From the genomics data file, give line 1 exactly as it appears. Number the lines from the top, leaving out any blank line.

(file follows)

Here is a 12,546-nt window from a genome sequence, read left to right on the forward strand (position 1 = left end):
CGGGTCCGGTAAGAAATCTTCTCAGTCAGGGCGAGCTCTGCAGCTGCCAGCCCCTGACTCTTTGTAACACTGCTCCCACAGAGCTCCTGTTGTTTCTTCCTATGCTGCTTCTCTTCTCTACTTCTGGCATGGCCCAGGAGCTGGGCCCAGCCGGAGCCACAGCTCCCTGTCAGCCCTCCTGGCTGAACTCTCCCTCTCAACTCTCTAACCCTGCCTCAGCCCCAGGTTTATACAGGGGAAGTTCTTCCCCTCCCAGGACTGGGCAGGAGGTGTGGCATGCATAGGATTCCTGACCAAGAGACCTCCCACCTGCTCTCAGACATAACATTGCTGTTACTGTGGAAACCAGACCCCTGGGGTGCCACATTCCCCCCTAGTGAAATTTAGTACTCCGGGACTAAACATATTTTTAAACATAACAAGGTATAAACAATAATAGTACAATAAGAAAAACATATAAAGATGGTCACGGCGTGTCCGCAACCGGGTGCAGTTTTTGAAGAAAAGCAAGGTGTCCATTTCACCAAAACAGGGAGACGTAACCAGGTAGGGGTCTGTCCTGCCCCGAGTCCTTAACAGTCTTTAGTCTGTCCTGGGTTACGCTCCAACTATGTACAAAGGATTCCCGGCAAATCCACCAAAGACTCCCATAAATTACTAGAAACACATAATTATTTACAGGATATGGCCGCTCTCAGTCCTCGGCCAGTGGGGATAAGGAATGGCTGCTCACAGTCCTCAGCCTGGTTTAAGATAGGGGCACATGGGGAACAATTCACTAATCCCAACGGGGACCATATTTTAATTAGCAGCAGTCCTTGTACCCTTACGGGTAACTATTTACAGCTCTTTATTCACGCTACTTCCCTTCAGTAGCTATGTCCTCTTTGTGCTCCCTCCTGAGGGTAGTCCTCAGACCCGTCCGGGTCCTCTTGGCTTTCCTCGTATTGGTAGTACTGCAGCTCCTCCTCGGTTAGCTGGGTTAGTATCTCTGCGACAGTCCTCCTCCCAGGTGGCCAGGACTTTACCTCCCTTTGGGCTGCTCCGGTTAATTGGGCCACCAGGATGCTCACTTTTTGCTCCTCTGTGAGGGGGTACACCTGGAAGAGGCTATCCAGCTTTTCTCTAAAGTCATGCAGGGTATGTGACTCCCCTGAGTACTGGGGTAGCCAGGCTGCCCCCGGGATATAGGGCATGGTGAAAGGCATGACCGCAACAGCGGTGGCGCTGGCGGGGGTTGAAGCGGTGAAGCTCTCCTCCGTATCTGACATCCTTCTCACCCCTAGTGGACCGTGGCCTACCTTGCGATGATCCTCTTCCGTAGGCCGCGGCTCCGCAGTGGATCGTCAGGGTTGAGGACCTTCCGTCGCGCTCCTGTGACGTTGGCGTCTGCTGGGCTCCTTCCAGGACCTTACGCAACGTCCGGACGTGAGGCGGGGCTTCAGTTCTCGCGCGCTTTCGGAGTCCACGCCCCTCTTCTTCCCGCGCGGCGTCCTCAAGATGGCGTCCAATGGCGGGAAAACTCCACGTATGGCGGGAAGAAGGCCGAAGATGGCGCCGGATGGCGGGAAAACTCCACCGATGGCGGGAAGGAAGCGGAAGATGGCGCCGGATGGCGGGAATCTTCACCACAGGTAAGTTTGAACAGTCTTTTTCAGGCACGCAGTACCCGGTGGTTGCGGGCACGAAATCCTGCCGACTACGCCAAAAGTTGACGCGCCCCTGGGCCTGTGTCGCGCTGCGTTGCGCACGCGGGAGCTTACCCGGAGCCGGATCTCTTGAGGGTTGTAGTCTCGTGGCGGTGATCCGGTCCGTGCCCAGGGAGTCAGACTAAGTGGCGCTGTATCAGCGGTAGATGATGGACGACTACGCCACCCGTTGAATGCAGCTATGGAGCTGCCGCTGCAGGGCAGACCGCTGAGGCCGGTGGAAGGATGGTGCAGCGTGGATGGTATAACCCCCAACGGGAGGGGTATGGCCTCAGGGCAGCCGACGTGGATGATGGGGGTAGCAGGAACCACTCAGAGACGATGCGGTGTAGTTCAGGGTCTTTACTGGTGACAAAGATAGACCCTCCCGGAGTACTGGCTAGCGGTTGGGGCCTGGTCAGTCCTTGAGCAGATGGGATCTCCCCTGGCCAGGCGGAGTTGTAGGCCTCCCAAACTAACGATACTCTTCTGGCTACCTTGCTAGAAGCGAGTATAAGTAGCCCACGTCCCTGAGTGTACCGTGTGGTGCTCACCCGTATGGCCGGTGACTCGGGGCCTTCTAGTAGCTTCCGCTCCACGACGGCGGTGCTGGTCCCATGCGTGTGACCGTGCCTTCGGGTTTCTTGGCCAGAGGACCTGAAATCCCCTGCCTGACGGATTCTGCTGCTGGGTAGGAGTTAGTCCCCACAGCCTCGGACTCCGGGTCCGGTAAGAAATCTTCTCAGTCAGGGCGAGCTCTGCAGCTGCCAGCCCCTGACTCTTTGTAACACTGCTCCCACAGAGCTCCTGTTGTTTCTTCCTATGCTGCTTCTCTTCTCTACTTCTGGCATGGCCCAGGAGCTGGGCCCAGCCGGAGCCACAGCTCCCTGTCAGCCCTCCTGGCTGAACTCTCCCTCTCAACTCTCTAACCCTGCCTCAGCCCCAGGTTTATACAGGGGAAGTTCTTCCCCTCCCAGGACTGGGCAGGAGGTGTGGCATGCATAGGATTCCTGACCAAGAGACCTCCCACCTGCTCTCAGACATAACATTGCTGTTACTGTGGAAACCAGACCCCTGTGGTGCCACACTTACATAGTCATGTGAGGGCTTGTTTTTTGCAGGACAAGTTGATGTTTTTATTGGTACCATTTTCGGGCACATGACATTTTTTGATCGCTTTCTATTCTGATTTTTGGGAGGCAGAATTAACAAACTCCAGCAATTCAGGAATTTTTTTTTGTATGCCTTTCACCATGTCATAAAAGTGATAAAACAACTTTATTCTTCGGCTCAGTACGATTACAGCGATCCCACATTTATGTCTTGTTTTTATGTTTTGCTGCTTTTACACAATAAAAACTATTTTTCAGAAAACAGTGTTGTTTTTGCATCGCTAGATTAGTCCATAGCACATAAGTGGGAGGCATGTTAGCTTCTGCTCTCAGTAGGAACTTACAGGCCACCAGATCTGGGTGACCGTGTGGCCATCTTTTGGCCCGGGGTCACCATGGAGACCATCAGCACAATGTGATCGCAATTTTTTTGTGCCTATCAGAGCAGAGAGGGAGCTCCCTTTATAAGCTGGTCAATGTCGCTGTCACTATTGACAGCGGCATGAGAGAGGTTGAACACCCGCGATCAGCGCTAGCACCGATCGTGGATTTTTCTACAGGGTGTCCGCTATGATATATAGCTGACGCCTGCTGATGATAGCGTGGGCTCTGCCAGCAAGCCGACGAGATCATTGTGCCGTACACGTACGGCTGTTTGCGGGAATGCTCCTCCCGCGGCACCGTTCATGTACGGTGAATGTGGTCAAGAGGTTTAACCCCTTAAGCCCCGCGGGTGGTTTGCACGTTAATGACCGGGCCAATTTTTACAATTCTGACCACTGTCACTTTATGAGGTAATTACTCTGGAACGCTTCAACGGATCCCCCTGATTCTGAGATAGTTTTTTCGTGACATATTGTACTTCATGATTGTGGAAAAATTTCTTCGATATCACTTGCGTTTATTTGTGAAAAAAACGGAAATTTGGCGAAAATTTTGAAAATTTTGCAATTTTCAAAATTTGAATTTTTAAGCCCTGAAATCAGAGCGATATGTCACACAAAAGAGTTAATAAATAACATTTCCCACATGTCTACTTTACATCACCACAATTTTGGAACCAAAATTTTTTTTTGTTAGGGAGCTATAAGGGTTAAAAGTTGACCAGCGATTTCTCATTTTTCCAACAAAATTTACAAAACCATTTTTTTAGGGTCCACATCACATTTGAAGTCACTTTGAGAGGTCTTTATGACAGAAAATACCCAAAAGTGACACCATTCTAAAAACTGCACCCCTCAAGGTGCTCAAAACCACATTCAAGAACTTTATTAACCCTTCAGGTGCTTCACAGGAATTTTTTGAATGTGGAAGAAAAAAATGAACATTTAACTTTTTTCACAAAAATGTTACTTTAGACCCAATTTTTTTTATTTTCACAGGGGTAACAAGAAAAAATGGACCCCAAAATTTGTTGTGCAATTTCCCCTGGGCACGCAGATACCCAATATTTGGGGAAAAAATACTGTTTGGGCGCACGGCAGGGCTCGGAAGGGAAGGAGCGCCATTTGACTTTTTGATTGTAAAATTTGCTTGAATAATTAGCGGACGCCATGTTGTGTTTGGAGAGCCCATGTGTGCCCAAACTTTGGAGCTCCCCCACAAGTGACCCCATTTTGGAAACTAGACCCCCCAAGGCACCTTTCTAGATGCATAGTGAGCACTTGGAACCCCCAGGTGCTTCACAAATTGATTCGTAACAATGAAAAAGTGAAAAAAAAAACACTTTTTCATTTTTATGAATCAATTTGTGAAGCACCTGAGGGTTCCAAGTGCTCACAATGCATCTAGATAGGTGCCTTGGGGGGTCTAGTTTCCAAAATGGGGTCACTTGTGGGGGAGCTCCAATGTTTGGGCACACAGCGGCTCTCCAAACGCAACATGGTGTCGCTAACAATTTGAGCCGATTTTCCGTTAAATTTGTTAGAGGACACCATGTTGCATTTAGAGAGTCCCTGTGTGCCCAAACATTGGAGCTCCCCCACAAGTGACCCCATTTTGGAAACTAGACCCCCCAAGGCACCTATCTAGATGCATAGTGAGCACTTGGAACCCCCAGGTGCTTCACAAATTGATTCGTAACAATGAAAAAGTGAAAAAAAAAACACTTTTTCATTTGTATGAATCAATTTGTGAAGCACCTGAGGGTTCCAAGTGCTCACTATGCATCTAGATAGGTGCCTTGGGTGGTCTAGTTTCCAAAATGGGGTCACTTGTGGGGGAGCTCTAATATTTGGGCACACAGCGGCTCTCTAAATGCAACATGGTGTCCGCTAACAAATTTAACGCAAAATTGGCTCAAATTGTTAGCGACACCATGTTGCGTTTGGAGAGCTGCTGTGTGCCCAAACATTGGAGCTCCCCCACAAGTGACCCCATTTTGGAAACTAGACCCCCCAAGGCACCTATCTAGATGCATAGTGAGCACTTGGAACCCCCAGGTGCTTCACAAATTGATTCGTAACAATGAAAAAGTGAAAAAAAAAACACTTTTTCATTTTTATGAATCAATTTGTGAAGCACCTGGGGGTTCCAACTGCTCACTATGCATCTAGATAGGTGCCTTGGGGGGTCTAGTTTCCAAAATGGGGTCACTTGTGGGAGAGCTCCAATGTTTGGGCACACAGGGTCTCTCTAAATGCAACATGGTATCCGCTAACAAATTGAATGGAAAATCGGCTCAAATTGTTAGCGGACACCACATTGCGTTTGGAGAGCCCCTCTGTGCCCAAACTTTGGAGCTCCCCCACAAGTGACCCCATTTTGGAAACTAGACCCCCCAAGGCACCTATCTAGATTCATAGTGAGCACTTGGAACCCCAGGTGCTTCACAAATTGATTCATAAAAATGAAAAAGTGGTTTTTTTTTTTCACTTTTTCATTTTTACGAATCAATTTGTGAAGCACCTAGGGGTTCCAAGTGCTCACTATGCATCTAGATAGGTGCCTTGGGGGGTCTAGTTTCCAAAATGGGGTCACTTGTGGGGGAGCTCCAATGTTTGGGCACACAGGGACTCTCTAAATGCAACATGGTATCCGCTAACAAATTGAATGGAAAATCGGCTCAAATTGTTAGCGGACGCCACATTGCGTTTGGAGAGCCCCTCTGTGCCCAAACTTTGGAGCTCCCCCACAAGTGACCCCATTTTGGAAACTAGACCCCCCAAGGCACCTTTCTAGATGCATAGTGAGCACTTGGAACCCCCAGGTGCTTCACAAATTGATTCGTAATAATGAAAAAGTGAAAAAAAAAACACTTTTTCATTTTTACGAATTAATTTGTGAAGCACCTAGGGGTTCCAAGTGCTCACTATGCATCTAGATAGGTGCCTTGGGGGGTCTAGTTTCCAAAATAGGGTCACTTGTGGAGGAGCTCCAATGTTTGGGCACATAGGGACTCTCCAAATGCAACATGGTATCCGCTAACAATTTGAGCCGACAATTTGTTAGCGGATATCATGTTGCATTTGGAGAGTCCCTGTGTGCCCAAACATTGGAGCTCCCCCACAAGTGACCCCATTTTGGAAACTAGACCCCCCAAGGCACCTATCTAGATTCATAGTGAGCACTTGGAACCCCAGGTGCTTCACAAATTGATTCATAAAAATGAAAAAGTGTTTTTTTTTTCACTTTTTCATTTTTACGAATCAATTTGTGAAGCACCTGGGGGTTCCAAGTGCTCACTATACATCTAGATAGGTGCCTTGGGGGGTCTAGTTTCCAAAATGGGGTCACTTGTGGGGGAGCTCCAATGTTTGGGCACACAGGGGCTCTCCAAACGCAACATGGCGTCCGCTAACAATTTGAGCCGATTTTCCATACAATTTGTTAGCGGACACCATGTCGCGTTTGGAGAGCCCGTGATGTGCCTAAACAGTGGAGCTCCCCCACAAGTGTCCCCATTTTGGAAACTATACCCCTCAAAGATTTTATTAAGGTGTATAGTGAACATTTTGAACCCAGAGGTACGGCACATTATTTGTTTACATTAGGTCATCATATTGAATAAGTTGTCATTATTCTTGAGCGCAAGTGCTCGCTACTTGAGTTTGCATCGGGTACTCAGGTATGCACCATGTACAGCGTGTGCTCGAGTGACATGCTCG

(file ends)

Here is a 12,546-nt window from a genome sequence, read left to right on the forward strand (position 1 = left end):